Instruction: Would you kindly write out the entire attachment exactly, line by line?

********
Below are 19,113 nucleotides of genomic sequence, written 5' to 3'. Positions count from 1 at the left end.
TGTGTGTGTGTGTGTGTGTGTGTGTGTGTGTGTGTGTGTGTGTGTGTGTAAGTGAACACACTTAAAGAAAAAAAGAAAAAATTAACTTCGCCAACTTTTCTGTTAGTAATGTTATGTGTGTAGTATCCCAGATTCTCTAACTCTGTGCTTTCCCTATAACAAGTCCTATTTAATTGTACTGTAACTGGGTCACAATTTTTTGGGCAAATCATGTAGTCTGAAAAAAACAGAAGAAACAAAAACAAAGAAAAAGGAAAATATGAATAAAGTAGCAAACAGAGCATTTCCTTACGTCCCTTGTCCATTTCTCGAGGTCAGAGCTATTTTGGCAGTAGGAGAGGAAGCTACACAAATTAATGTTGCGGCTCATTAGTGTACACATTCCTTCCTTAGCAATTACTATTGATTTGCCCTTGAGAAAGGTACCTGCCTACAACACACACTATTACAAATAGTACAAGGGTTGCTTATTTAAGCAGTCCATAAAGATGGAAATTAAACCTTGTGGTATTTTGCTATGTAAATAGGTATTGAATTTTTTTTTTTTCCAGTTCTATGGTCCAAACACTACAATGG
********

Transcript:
Below are 19,113 nucleotides of genomic sequence, written 5' to 3'. Positions count from 1 at the left end.
TGTGTGTGTGTGTGTGTGTGTGTGTGTGTGTGTGTGTGTGTGTGTGTGTAAGTGAACACACTTAAAGAAAAAAAGAAAAAATTAACTTCGCCAACTTTTCTGTTAGTAATGTTATGTGTGTAGTATCCCAGATTCTCTAACTCTGTGCTTTCCCTATAACAAGTCCTATTTAATTGTACTGTAACTGGGTCACAATTTTTTGGGCAAATCATGTAGTCTGAAAAAAACAGAAGAAACAAAAACAAAGAAAAAGGAAAATATGAATAAAGTAGCAAACAGAGCATTTCCTTACGTCCCTTGTCCATTTCTCGAGGTCAGAGCTATTTTGGCAGTAGGAGAGGAAGCTACACAAATTAATGTTGCGGCTCATTAGTGTACACATTCCTTCCTTAGCAATTACTATTGATTTGCCCTTGAGAAAGGTACCTGCCTACAACACACACTATTACAAATAGTACAAGGGTTGCTTATTTAAGCAGTCCATAAAGATGGAAATTAAACCTTGTGGTATTTTGCTATGTAAATAGGTATTGAATTTTTTTTTTTTCCAGTTCTATGGTCCAAACACTACAATGG